Wednesday, May 20, 2009

Military Leadership Style

The style of leadership most prevalent in the military is authoritarian. This means that the person in a position of power autocratically uses his/her judgement to direct subordinates wihtout much input from others. Further, most often they leave little choice and flexibility for creativity in how the task is to be done. This often borders on or becomes micro-managing.

This style, though in many ways flawed, works oftentimes due to the culture of the military. Often if people are given choices, freedom, and flexibility in the military, they do not know what to do with it. Further, many people in subordinate positions disdain any ambiguity due to a fear of failure or disappointment. They feel that it is easiest, and therefore best, if they are told exactly what to do, when, and how to do it.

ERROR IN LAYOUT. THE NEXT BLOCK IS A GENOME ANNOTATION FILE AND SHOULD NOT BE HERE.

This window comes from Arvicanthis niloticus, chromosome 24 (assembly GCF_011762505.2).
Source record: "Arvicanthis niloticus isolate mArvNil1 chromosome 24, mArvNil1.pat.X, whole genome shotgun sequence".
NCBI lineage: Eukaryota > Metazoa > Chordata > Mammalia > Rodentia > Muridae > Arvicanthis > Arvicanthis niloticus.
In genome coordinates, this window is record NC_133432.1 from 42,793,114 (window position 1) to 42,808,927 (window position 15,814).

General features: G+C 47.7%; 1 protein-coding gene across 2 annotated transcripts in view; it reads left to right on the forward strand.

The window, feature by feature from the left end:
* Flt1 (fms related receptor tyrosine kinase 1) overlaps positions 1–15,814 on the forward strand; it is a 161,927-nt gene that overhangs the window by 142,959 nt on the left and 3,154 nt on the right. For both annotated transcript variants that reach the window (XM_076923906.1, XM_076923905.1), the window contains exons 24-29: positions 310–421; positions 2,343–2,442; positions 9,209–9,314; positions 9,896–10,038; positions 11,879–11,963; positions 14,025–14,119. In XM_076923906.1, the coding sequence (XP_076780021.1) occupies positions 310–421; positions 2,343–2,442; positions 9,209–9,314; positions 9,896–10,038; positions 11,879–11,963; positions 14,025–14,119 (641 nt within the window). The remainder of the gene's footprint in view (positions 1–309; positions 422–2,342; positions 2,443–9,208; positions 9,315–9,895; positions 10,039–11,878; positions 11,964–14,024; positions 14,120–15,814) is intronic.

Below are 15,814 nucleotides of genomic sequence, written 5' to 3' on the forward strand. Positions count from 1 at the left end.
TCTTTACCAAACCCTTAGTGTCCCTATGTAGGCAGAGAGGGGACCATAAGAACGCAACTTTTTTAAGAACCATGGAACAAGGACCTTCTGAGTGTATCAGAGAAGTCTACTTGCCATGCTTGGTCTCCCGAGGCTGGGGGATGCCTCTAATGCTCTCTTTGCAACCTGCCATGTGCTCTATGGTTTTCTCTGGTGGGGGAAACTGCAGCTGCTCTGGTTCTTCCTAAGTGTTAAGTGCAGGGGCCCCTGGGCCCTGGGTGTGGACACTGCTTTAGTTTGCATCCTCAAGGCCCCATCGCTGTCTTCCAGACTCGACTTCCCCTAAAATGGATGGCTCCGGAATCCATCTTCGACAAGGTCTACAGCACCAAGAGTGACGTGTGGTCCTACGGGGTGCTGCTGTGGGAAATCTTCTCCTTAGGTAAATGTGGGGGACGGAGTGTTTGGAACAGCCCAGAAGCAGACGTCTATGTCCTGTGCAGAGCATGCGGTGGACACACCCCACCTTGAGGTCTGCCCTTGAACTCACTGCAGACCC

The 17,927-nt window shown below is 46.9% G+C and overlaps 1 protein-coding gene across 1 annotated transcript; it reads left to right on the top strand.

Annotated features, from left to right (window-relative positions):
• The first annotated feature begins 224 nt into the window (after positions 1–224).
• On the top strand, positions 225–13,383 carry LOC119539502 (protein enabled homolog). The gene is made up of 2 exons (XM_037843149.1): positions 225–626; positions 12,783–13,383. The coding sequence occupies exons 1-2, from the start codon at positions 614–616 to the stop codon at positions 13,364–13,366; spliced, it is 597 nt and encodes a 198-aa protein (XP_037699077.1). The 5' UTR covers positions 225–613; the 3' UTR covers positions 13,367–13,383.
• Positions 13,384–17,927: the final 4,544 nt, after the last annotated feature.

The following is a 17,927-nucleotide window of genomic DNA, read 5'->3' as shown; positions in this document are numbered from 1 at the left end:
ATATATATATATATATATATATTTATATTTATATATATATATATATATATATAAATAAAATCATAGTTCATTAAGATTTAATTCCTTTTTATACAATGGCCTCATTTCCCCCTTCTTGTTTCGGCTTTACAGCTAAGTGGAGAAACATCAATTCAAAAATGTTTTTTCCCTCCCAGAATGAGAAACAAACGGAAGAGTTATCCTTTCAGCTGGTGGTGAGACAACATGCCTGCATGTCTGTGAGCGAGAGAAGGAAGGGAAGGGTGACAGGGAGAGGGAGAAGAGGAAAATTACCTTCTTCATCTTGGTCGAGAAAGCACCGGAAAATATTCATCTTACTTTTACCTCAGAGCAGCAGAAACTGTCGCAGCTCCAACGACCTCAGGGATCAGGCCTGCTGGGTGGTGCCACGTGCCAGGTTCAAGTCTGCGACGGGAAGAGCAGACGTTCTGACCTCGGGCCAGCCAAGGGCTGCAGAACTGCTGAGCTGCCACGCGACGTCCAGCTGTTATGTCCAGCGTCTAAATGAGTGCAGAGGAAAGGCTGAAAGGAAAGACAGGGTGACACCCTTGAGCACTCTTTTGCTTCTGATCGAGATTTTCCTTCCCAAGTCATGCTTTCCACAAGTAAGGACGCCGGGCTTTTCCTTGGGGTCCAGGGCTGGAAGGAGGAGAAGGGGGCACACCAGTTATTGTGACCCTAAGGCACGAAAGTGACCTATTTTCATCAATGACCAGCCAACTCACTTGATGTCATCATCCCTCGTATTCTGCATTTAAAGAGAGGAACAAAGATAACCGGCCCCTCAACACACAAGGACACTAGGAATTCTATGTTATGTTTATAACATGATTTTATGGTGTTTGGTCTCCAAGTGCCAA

Sometimes authoritarian leadership is required in the military. In situations where time is critical and action is required, authoritarian leadership is far preferred to any other type because it is fast and effective. However, in situations where time and resources are less scarce, like planning, authoritarian leadership styles can stifle creativity and cause inadequate, flawed, and premature decisions to be executed.

Therefore, leaders who try to use more participative styles often run into some difficulty. They encounter others who feel that by asking for input, they are shirking their responsibility as a leader to make the decisions. This can turn the most open-minded leader into another authoritarian military leader quite quickly.

The key is to know when to take charge and unilaterally decide, and when to step back and ask for input.